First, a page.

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# Optimization Using the First Derivative Test - Problem 3

###### Norm Prokup

###### Norm Prokup

**Cornell University**

PhD. in Mathematics

Norm was 4th at the 2004 USA Weightlifting Nationals! He still trains and competes occasionally, despite his busy schedule.

When given a line that passes through a point (8,5), intersecting the x-axis at (a,0) and y-axis at (0,b), it is possible to find the minimum area of the triangle formed between (a,0), (0,b), and the origin (0,0). Recall that the area of a triangle is A=½bh, where b is the base and h is the height. So, in this case, the base is a and the height is b so A=½ab.

The slope of the line passing through (8,5) is b/a (since the slope of a line is simply the change in y divided by the change in x). The slope of the line can also be found by finding the slope between (0,b) and (8,5), which can be used to find the slope between (8,5) and (a,0). Setting these slopes equal to one another, you can find a relationship between a and b. Using this relationship, can plug it into the equation for A=½ab. This will create a quadratic equation that you can derive and find the derivative of in order to find the minimum value.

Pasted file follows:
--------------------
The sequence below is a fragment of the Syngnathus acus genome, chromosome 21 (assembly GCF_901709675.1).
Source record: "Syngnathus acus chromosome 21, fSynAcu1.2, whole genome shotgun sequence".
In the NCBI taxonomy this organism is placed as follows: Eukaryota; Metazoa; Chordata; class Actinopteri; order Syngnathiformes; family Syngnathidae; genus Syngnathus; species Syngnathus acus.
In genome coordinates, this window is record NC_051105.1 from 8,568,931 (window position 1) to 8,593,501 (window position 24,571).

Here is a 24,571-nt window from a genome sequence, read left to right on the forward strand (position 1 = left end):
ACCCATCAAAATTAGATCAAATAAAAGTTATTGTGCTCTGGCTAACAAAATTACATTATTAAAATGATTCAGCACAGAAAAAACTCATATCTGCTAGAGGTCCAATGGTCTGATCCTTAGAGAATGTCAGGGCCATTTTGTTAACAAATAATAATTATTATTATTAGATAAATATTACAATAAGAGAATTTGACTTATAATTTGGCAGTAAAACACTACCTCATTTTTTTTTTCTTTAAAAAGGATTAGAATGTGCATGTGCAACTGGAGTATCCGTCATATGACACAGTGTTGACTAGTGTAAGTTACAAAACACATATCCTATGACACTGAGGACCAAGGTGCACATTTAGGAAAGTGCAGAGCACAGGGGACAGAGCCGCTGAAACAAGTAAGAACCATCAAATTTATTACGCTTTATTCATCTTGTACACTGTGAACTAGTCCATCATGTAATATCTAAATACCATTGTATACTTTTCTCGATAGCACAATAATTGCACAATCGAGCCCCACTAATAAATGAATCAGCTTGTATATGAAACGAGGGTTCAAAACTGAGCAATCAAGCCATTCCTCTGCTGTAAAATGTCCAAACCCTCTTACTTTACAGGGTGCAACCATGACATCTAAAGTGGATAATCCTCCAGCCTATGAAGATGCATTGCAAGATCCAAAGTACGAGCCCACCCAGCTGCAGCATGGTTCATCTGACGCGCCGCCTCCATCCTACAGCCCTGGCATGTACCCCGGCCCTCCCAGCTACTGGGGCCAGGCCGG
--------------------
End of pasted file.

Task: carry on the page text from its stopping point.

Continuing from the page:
Let’s do a slightly tougher problem. A line through point 8,5 intersects the x axis at point a with coordinates a,0 and the y axis at point b with coordinates 0,b forming triangle AOB. Now O in this case is the origin find the minimum area of triangle AOB if a and b lower case, are positive.

So we want to find the minimum area of this triangle here. AOB as long as we keep these values A and B positive. So you can see I’ve got a triangle here I just draw a random triangle formed by this line. First of all let’s observe that the area of the triangle is going to be ½ base times height. What’s the base in this case?

This length is the base and that’s just a little a. And this is the height and that’s lower case b. So this is ½ a times b. Now the problem with this is you’ve got two variables. And so I have to try and find a way to express area in terms of just one of these two variables. So I need a constraint.

Now the problem is that the constraint isn’t to be found in the problem it’s in the picture somewhere. It’s this line something to do with this line. Let’s observe that the line has a slope it’s a fixed slope. And we can calculate that slope. It’s the change in y over the change in x.

So one way to calculate it would be to take these two points b and a and do the change in y over the change in x. So 0 minus b could be the change in y, a minus 0 will be then change in x. But another way to calculate the slope will be to use these two points 85 and 0b. 5 minus b it’s the same slope so they are equal and 8 minus 0.